Skip to main content


Indianapolis, Greenwood, Noblesville, Franklin, Zionsville, Whitestown, Lafayette, Columbus, Martinsville, Bloomington, Carmel, Ft. Wayne, Plainfield, Shelbyville, Rushville, Richmond, Terre Haute, Madison, Aurora, Lawrenceburg, Bright, Dunkirk, etc.

Cincinnati, Dayton, Columbus, Hamilton, Harrison, Fairfield, Loveland, Oxford, Lebanon, Goshen, Batavia, Springfield, Xenia, Bexley, Blanchester, Hillsboro, Wilmington, Georgetown, Chillicothe, etc.

Louisville, Lexington, Danville, Frankfort, Newport, Maysville, Cambell, Carlisle, Bloomfield, Bedford, Augusta, Richmond, Warsaw, Alexandria, etc.

(Musings of a Stone Designer)

Thursday, February 18 2010

Conventional wisdom says, when designing a kitchen, the stone selection should come first. (...followed by flooring, cabinet finishes, fabric, wall color, and accents--in that order) The reason for this is that the stone is the most permanent and the most limiting--you can't just create an image of the stone in your head and then go find it--or have a magazine picture or sample in hand and scout out a replica. So, if you are starting from scratch (lucky you) go out and find a natural stone you love and build your kitchen around it.

But for the rest of us (the vast majority), our kitchens will only be getting an update. Many homeowners planning a kitchen remodel will be replacing appliances, hardware, and countertops. The existing cabinets, and often the flooring, will not change.

Lets look at a case study.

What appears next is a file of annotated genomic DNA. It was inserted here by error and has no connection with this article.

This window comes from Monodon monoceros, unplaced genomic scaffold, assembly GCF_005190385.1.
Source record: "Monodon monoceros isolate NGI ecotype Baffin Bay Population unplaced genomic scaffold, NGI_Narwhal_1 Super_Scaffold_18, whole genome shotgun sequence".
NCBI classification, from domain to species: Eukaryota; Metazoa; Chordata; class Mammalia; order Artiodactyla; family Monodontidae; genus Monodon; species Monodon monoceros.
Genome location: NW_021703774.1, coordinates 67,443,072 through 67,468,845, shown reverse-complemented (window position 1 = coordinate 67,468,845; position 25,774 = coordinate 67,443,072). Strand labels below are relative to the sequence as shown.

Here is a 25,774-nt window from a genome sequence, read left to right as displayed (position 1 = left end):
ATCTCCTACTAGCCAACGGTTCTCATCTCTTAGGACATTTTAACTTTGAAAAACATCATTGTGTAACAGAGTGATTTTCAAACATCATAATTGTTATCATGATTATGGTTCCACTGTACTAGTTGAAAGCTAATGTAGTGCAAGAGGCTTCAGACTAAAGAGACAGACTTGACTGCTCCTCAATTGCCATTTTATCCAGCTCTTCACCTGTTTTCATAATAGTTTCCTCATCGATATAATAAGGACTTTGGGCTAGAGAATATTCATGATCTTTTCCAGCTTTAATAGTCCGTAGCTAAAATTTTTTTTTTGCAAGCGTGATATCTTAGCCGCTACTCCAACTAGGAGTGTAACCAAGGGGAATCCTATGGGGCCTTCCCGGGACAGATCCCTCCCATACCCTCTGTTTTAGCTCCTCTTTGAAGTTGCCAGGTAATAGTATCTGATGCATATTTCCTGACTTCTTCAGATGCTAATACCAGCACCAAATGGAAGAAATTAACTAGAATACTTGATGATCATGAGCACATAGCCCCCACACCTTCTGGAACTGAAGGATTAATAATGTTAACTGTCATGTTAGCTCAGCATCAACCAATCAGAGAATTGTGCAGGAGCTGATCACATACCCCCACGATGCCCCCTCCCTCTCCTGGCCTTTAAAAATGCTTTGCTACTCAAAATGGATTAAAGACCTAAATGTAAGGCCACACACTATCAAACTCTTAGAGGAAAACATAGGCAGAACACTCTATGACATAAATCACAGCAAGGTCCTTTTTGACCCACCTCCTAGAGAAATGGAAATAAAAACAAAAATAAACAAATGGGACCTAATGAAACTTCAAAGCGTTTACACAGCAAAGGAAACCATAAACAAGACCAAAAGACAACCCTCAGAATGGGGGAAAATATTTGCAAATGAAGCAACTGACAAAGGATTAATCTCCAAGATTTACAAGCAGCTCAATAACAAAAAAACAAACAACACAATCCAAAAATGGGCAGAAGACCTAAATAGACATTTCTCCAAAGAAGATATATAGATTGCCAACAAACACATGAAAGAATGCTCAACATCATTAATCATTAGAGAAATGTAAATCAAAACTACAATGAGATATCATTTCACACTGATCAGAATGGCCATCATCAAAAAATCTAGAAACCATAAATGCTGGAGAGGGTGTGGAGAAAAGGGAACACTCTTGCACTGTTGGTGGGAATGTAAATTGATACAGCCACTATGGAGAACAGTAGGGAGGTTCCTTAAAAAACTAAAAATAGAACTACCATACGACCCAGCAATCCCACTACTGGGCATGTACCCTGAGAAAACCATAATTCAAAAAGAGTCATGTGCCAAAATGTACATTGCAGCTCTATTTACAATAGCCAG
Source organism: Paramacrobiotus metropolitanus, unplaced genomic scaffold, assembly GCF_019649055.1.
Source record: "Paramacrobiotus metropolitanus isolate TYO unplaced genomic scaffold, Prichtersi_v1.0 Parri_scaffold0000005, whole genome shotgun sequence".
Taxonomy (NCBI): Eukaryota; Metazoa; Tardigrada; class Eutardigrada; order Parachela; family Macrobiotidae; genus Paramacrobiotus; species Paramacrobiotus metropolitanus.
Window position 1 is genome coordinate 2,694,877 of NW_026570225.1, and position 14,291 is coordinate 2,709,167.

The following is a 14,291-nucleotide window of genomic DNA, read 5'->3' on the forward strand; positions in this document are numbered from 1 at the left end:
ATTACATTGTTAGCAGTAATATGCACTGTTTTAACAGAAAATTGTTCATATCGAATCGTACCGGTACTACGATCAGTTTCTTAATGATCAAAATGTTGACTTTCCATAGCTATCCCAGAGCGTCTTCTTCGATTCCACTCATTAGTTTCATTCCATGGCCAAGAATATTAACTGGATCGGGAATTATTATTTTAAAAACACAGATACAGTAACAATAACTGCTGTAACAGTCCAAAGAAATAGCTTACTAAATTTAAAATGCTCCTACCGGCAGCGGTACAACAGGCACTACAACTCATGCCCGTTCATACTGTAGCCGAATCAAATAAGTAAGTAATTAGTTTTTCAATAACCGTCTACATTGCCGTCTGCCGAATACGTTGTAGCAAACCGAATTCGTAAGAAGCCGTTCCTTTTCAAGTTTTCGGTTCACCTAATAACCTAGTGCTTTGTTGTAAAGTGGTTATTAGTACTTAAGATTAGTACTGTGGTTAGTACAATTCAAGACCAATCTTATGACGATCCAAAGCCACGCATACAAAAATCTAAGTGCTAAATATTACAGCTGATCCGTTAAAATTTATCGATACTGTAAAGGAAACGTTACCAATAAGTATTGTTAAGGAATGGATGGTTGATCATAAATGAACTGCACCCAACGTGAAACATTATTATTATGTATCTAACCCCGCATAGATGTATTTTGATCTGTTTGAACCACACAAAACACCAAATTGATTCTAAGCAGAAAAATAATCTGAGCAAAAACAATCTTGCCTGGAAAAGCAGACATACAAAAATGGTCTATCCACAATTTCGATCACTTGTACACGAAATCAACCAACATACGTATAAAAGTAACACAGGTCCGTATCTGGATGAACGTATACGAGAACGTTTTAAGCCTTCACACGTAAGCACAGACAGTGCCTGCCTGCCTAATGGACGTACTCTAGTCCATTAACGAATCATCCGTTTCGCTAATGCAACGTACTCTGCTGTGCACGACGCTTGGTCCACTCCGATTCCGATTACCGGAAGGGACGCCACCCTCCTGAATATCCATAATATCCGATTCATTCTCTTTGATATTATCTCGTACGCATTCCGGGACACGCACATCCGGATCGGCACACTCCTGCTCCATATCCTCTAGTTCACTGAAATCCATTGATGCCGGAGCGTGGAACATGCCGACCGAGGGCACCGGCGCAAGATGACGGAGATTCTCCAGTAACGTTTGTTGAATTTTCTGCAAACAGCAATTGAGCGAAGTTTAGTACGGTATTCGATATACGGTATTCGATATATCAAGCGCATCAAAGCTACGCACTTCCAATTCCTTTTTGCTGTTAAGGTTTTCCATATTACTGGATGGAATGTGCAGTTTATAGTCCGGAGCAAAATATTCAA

Here is a typical 20-year-old kitchen. It has good quality honey oak cabinets and "pinky-beige" ceramic tile underfoot. Honey oak wood lends itself nicely to a simple, country look with plain, light-colored countertops (which just happened to be the rage, 20 years ago) The problem is, many homeowners today are attracted to some of the current, colorful and exotic granite now available. But, unfortunately, just because you love a stone, doesn't mean it will look good in your kitchen. (It works sort of like loving a hair style, or a bathing suit)
Time to make a plan for the remodel.

Option #1: Paint the cabinets white and choose a granite that relates to the pink undertones in the floor. There are many great choices that would work here. In this case, there can be as much movement as you'd like because you aren't competing with any wood grain. Or you can go with an understated look of darker stone with a more even pattern, as long as it relates to the floor color--such as the Marrom Cahiba below, which is a deep plum.
Some examples:

Flemingo                                                                     Mantegna                                                                    Typhoon Bordeaux
Marrom Cahiba                                                                  Succuri                                                                     Four Seasons

(Remember, don't set your heart on a photo---you'll never be able to find an exact match!)

Option #2: If you intend to leave the original honey oak finish on the cabinets, the stone selection will need to relate to both the floor color and the cabinet color. The stone now needs to pull together the pink in the floor and the yellow/gold of the wood. Obviously, you will need to eliminate any stone that clashes with one color or the other. Many color schemes that go well with gold will look terrible with pink (and visa verse) Another important thing to consider is this: you must be very careful when combining the grainy look of oak with the movement of an exotic granite. You may end up with a kitchen that makes your head spin. The phrase "busy kitchen" doesn't necessarily mean that there's a lot of cooking going on!

Here are some possibilities for the kitchen that is retaining both the golden oak cabinets and the pink/beige floor:

AfricanIvory                                                             Almond Mauve                                                           Crema Bordeaux